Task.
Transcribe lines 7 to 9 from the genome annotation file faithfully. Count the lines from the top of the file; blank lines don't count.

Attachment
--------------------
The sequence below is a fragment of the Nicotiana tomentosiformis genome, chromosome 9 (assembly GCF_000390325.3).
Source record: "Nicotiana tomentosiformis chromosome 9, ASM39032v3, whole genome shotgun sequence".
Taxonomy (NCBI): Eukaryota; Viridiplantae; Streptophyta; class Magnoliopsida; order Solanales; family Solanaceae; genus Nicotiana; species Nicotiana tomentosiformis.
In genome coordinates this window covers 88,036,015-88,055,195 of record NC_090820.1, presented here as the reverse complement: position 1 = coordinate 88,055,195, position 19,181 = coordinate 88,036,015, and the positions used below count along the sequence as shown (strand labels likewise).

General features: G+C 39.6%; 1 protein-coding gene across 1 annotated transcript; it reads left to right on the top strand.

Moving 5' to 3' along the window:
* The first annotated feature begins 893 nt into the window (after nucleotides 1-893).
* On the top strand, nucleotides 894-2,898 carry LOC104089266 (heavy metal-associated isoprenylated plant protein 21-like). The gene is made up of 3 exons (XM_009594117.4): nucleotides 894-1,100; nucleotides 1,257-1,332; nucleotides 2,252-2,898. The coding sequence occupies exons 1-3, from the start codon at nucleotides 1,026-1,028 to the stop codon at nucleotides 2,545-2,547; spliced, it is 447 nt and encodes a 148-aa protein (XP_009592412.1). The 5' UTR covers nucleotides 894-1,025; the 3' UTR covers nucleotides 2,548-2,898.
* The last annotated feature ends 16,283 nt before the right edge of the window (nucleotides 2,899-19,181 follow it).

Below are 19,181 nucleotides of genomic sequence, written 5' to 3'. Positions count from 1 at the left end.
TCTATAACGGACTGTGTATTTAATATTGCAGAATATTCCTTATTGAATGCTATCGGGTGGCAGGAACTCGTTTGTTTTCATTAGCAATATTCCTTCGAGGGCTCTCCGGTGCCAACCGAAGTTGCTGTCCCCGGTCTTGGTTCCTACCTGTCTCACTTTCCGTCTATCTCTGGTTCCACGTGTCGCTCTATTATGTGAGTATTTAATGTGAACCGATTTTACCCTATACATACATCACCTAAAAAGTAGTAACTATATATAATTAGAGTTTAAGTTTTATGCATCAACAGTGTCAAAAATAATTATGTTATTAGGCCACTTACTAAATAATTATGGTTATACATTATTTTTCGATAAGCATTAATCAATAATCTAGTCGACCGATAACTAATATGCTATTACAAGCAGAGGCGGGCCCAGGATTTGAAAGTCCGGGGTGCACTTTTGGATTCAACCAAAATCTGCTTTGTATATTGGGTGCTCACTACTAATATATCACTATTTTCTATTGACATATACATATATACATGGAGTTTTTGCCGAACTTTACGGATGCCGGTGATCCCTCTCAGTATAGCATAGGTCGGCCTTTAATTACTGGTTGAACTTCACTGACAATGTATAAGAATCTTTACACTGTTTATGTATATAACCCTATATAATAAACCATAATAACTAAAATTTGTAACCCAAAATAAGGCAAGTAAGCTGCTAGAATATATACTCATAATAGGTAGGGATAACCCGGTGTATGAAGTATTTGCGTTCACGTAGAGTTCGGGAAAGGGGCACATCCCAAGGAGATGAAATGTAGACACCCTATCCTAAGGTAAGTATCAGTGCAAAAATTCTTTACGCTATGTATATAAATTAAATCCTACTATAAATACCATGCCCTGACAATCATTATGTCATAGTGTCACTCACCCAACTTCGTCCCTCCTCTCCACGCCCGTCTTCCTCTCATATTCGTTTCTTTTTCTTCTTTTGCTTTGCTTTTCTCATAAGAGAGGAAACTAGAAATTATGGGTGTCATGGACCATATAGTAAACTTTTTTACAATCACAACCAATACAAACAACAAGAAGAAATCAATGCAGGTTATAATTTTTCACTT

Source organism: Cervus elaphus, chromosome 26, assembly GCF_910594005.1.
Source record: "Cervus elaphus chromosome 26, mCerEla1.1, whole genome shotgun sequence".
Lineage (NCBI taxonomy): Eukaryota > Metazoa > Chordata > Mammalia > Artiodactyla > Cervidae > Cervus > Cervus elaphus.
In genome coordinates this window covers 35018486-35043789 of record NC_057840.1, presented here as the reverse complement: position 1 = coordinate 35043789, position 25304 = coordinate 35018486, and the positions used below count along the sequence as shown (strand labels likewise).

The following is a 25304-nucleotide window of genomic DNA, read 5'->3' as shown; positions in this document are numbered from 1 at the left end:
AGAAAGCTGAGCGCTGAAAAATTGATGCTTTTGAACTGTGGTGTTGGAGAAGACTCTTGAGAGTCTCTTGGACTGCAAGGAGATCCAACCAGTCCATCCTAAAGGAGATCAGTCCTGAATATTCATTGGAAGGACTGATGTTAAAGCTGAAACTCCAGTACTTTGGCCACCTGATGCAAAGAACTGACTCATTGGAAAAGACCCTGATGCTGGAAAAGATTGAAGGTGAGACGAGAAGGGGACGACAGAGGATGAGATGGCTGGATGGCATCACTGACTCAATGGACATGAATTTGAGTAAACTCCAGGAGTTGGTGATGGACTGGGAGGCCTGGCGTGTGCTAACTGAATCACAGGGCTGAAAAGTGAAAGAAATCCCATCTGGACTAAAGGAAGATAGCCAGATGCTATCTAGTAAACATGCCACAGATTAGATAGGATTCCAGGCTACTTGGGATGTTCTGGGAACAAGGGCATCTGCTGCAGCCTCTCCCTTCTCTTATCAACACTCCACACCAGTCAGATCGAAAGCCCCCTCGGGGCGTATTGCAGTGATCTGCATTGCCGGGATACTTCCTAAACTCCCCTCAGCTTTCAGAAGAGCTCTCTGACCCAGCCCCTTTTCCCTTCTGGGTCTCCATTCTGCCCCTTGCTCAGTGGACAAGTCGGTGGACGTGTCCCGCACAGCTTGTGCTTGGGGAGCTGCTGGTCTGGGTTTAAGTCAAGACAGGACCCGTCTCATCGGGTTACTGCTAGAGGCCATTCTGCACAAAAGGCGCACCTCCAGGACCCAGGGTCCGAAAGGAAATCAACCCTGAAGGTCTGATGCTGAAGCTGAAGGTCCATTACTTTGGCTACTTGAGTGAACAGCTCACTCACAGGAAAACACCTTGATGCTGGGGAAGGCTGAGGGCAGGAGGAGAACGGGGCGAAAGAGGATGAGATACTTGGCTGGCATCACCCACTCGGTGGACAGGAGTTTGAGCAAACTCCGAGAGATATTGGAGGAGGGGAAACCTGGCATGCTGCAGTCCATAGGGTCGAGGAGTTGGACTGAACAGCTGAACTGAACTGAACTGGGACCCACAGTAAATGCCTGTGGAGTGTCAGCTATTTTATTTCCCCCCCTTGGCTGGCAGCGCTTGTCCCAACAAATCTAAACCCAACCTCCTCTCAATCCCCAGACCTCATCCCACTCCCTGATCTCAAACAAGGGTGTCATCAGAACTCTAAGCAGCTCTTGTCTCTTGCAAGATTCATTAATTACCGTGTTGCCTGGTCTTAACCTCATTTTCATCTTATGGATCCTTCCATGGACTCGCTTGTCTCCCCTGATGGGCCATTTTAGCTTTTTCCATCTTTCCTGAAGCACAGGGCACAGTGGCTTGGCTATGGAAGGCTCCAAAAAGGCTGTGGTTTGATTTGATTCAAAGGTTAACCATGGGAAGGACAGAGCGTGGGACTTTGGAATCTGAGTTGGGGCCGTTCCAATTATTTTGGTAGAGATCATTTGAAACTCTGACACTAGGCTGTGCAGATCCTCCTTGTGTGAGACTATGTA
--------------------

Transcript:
* The first annotated feature begins 893 nt into the window (after nucleotides 1-893).
* On the top strand, nucleotides 894-2,898 carry LOC104089266 (heavy metal-associated isoprenylated plant protein 21-like). The gene is made up of 3 exons (XM_009594117.4): nucleotides 894-1,100; nucleotides 1,257-1,332; nucleotides 2,252-2,898. The coding sequence occupies exons 1-3, from the start codon at nucleotides 1,026-1,028 to the stop codon at nucleotides 2,545-2,547; spliced, it is 447 nt and encodes a 148-aa protein (XP_009592412.1). The 5' UTR covers nucleotides 894-1,025; the 3' UTR covers nucleotides 2,548-2,898.
* The last annotated feature ends 16,283 nt before the right edge of the window (nucleotides 2,899-19,181 follow it).